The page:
Mannix was originally produced by Desilu Productions (later absorbed by Paramount Television). Then-president Lucille Ball pushed for CBS to keep the show on the air by removing the high-tech computers and making Mannix an independent detective. This move enabled the show to become a long-running hit for the network.
Connors performed his own stunts on the series. During the filming of the pilot episode, he broke his wrist and dislocated his shoulder.
In 1970, Connors won the Golden Globe Award for Best Actor in a Television Series Drama. He was nominated for the Golden Globe Award six times from 1970 to 1975 and was nominated for the Primetime Emmy Award for Outstanding Lead Actor in a Drama Series four times from 1970 to 1973.
When discussing the success of the series in an interview, Connors stated: "The show itself started a whole new era of detective shows, because this wasn't the usual cynical private eye à la Humphrey Bogart. It was more a show about an all-round normal human being. The character of Joe Mannix could be taken advantage of by a pretty face, he could shed a tear on an emotional level, he was very close to his father and his family, so he was more a normal personality with normal behavior."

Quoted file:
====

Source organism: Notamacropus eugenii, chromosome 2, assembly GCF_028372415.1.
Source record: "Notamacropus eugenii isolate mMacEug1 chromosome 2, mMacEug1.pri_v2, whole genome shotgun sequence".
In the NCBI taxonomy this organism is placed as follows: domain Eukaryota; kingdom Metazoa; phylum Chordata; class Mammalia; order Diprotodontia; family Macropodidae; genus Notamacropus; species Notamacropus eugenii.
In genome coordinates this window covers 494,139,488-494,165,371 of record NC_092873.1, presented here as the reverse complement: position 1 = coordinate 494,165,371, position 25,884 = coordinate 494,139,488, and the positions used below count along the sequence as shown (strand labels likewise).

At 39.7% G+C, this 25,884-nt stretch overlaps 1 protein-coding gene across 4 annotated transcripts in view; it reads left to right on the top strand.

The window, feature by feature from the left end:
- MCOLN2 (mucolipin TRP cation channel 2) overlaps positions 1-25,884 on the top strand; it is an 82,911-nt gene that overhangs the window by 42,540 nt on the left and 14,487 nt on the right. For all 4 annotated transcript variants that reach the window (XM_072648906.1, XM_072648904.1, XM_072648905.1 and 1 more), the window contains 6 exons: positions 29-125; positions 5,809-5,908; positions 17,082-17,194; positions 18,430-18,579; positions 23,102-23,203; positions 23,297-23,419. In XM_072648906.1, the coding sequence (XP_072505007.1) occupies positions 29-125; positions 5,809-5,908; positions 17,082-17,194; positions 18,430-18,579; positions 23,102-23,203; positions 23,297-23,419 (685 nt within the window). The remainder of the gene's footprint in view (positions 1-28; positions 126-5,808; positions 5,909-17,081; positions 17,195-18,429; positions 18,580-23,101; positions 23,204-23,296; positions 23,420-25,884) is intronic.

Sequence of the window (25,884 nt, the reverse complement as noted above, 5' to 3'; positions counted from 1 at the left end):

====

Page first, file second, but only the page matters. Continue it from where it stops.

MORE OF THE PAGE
Connors was able to work with his boss Lucille Ball on-screen during a cross-promotion episode of her Here's Lucy series in 1971. The episode, which opened Lucy's fourth season, is titled "Lucy and Mannix are Held Hostage". This was notable as the first episode shot at Universal Studios, after Ball ceased producing her program at Paramount Studios.
Mannix remained a hit show through its final season and was not cancelled due to low ratings. The show was taken off the air due to a dispute between CBS and Paramount. Paramount had sold the rights to air Mannix reruns to rival network ABC without informing CBS. When CBS discovered the deal, the executives quickly decided to cancel Mannix to avoid losing viewership for new episodes to the reruns.
He narrated J. Michael Hagopian's 1975 documentary film The Forgotten Genocide, one of the first full-length features on the Armenian genocide. The documentary was nominated for two Emmys. In 1995, Connors narrated another Armenian documentary by Hagopian, Ararat Beckons.
In 1976, Connors played Karl Ohanian in the television film The Killer Who Wouldn't Die. Producers and writers Ivan Goff and Ben Roberts, who were also producers for Mannix, wanted the character to have Connors' real last name. The film was intended to be the pilot for a new ABC series titled Ohanian, about an Armenian-American former homicide detective who is now a charter-boat skipper. However, the series was not picked up.